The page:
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Archaeologists find Anglo-Saxon eyeliner and ear wax removers

The fascinating historical items were all buried with the dead.

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A unique 6th-century window urn with the bottom of a reused Roman glass bottle fired into the ceramic. (RHS2 via SWNS)

By Lauren Beavis via SWNS

Archaeologists have discovered hundreds of items buried with wealthy Anglo Saxons - including eyeliner and ear wax removers.

Experts say a total of 141 burial sites that were rich in "grave goods" were excavated in Wendover, UK.

Jewelry, swords, shields, beads and spears were all buried with the dead.

The resting places also contained 'personal hygiene kits' - including ear wax remover, toothpicks and tweezers.

Also found brooches, combs and even a cosmetic tube that could have contained a substance used as eyeliner.

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The site is one of the largest Anglo-Saxon burial grounds ever uncovered in Britain.

The items, uncovered last year, date back to the fifth and sixth century - a period filled with gaps in historical and archaeological records.

They will, therefore ''contribute a significant amount to the understanding of how people in Anglo-Saxon Britain lived their lives''

Experts say they will help analyze ''what culture and society was actually like during the undocumented time era."

The collection will also feature in renowned British historian Dan Snow's 'History Hit' streaming service and podcast today (16 June).

The television presenter said: “This stunning set of discoveries on the HS2 route can tell us more about how our predecessors lived, fought and ultimately died.

"It is one of the best and most revealing post-Roman sites in the country.”

Almost three-quarters of the graves contained unusually rare grave goods of high quality, which suggests the site was the final resting place of a wealthy Anglo-Saxon community.

Dan Snow added: "1,500 years ago people in Britain stopped writing things down.

"Traditionally this period has been dismissed as a Dark Age. But archaeology has filled the gaps.

"By studying the things our forebears have left in the ground, their glass, jewelry, weapons and even their bodies, we can build a rich picture of a dynamic and vital period of our history."

The team of around 30 field archeologists also found evidence of Neolithic, Bronze Age, Iron Age and Roman activity - but it was the presence of the Anglo-Saxon burial ground that appeared the most significant.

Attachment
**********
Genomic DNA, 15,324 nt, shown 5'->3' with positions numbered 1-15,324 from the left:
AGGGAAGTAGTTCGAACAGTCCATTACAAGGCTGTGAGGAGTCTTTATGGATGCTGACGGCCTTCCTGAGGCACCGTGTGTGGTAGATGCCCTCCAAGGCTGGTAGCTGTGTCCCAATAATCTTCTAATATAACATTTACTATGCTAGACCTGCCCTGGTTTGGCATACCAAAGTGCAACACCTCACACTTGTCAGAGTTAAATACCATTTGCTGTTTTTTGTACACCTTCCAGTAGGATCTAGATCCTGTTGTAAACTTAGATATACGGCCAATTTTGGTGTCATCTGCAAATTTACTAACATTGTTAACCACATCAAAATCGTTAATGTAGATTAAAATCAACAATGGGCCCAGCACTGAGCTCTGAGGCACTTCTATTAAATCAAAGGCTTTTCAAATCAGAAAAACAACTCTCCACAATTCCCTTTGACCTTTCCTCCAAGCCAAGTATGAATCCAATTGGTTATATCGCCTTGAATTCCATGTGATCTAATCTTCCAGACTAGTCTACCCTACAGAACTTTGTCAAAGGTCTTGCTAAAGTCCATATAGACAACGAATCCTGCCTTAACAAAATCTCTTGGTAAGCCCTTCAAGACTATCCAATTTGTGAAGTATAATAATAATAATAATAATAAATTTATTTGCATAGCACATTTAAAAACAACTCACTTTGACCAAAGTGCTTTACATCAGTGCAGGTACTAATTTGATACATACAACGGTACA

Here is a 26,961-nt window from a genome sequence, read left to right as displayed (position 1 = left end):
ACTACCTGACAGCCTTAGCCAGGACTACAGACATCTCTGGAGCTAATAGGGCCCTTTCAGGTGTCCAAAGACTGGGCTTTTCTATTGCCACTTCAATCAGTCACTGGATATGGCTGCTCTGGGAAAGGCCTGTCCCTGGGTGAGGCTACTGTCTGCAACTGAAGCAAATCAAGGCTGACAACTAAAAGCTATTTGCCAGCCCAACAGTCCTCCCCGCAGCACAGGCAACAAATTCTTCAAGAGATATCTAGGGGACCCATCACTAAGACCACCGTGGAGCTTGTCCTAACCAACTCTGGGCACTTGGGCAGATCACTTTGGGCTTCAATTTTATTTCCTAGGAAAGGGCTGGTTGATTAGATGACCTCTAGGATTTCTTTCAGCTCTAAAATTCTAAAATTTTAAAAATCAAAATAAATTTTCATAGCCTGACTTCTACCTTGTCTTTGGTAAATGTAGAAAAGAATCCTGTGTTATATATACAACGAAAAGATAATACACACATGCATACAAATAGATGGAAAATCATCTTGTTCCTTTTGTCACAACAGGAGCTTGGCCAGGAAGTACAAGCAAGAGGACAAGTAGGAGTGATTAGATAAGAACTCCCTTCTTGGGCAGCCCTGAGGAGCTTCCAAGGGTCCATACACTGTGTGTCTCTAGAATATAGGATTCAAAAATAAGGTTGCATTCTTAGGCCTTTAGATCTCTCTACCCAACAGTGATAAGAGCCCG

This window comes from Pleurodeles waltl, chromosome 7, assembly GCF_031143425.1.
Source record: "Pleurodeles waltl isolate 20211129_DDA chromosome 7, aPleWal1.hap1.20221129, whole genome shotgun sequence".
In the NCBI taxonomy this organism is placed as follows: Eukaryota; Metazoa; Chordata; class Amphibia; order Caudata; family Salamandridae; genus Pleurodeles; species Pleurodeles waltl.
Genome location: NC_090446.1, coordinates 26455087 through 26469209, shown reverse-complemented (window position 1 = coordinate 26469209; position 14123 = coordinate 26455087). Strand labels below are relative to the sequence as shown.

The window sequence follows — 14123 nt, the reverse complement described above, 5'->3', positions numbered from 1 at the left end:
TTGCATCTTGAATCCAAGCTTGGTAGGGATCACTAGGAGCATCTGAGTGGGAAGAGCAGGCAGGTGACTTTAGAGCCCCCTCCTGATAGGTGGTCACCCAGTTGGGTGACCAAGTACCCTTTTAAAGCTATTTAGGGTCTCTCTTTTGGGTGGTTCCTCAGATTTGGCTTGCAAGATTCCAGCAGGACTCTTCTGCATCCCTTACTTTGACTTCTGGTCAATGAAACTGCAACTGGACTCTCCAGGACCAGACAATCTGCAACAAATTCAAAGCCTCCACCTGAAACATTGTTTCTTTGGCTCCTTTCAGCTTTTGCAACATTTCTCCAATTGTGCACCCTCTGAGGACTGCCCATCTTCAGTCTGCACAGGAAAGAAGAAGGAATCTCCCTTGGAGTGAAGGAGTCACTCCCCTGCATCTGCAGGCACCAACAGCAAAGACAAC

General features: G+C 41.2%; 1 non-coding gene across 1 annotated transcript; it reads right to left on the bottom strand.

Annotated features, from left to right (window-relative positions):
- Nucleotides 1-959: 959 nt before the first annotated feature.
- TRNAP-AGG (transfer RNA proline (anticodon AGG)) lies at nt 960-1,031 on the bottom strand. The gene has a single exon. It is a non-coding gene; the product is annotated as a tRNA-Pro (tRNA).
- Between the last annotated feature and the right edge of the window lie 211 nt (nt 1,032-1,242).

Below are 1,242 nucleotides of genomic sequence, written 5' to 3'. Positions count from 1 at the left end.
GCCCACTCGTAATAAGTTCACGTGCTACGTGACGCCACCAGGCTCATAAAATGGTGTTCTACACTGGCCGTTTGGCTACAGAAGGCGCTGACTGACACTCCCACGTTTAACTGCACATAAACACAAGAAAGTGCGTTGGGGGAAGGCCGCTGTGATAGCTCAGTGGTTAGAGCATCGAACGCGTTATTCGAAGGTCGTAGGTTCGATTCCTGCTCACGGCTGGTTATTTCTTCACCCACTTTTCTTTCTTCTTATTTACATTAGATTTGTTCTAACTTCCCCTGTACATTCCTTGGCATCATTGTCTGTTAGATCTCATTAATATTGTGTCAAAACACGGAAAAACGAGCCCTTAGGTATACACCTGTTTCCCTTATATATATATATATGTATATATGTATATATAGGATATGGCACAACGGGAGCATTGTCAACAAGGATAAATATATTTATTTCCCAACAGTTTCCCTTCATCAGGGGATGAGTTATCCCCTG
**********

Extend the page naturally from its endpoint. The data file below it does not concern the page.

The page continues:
Lead Archaeologist for HS2 Ltd, Mike Court, said: “As we near the end of our archaeology fieldwork on Phase One of HS2, we are just at the beginning of our understanding of how the discoveries will improve our historical knowledge of Britain.

“The archaeological finds made at this site in Wendover will not only be of interest to the local community but are of national importance, providing a valuable insight into life in Anglo-Saxon Britain.”

The site contained a total of 138 graves, with 141 inhumation burials and five cremation burials, and the items uncovered include over 2,000 beads, 89 brooches, 51 knives, 40 buckles, 15 spearheads and seven shield bosses.

A number of grooming items were also discovered.

Archaeologists noted how the goods with each burial appeared to be tailored to each individual, which suggests the items would have held some significance to the deceased and the mourners at the graveside.

For example, one female was discovered with a vast array of goods - the quality of which suggests that she was of high status amongst the buried population at the site.

The woman was buried with multiple silver and copper rings, items made from ivory and a complete ornate glass bowl made of pale green glass - thought to have been made at the turn of the fifth century.

Lead Archaeologist for Fusion JV, Dr. Rachel Wood, said: “This significance of this site for our historical and archaeological understanding of Anglo-Saxon Britain is huge.

"It is not a site I would ever have anticipated finding - to have found one of these burials would have been astonishing, so to have found so many is quite unbelievable".

A program of assessment and analysis will be carried out over the next few years which will provide more insight into the stories of the people buried at the site in Wendover, and the history of the extraordinary artifacts uncovered

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